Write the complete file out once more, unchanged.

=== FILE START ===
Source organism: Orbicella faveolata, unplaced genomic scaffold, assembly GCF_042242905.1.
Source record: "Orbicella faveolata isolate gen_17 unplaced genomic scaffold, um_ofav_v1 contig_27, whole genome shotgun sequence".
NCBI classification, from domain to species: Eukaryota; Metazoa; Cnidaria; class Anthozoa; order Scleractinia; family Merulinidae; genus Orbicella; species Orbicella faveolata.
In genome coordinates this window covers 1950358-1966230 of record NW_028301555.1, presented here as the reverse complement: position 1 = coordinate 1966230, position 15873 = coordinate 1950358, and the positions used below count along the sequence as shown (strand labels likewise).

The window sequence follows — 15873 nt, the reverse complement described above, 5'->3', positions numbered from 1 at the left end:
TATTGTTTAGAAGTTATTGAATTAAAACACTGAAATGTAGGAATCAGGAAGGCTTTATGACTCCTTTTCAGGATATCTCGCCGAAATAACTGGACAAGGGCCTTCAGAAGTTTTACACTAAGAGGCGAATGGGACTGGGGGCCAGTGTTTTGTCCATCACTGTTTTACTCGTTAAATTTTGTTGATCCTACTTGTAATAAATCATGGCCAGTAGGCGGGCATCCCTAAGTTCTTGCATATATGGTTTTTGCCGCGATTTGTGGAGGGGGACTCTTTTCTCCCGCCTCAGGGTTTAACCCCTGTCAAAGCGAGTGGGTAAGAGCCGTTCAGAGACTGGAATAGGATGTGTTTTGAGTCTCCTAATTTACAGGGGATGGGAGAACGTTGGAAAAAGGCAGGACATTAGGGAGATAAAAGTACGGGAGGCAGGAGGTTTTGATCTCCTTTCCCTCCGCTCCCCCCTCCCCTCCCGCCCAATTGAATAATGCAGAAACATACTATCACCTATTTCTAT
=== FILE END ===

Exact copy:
Source organism: Orbicella faveolata, unplaced genomic scaffold, assembly GCF_042242905.1.
Source record: "Orbicella faveolata isolate gen_17 unplaced genomic scaffold, um_ofav_v1 contig_27, whole genome shotgun sequence".
NCBI classification, from domain to species: Eukaryota; Metazoa; Cnidaria; class Anthozoa; order Scleractinia; family Merulinidae; genus Orbicella; species Orbicella faveolata.
In genome coordinates this window covers 1950358-1966230 of record NW_028301555.1, presented here as the reverse complement: position 1 = coordinate 1966230, position 15873 = coordinate 1950358, and the positions used below count along the sequence as shown (strand labels likewise).

The window sequence follows — 15873 nt, the reverse complement described above, 5'->3', positions numbered from 1 at the left end:
TATTGTTTAGAAGTTATTGAATTAAAACACTGAAATGTAGGAATCAGGAAGGCTTTATGACTCCTTTTCAGGATATCTCGCCGAAATAACTGGACAAGGGCCTTCAGAAGTTTTACACTAAGAGGCGAATGGGACTGGGGGCCAGTGTTTTGTCCATCACTGTTTTACTCGTTAAATTTTGTTGATCCTACTTGTAATAAATCATGGCCAGTAGGCGGGCATCCCTAAGTTCTTGCATATATGGTTTTTGCCGCGATTTGTGGAGGGGGACTCTTTTCTCCCGCCTCAGGGTTTAACCCCTGTCAAAGCGAGTGGGTAAGAGCCGTTCAGAGACTGGAATAGGATGTGTTTTGAGTCTCCTAATTTACAGGGGATGGGAGAACGTTGGAAAAAGGCAGGACATTAGGGAGATAAAAGTACGGGAGGCAGGAGGTTTTGATCTCCTTTCCCTCCGCTCCCCCCTCCCCTCCCGCCCAATTGAATAATGCAGAAACATACTATCACCTATTTCTAT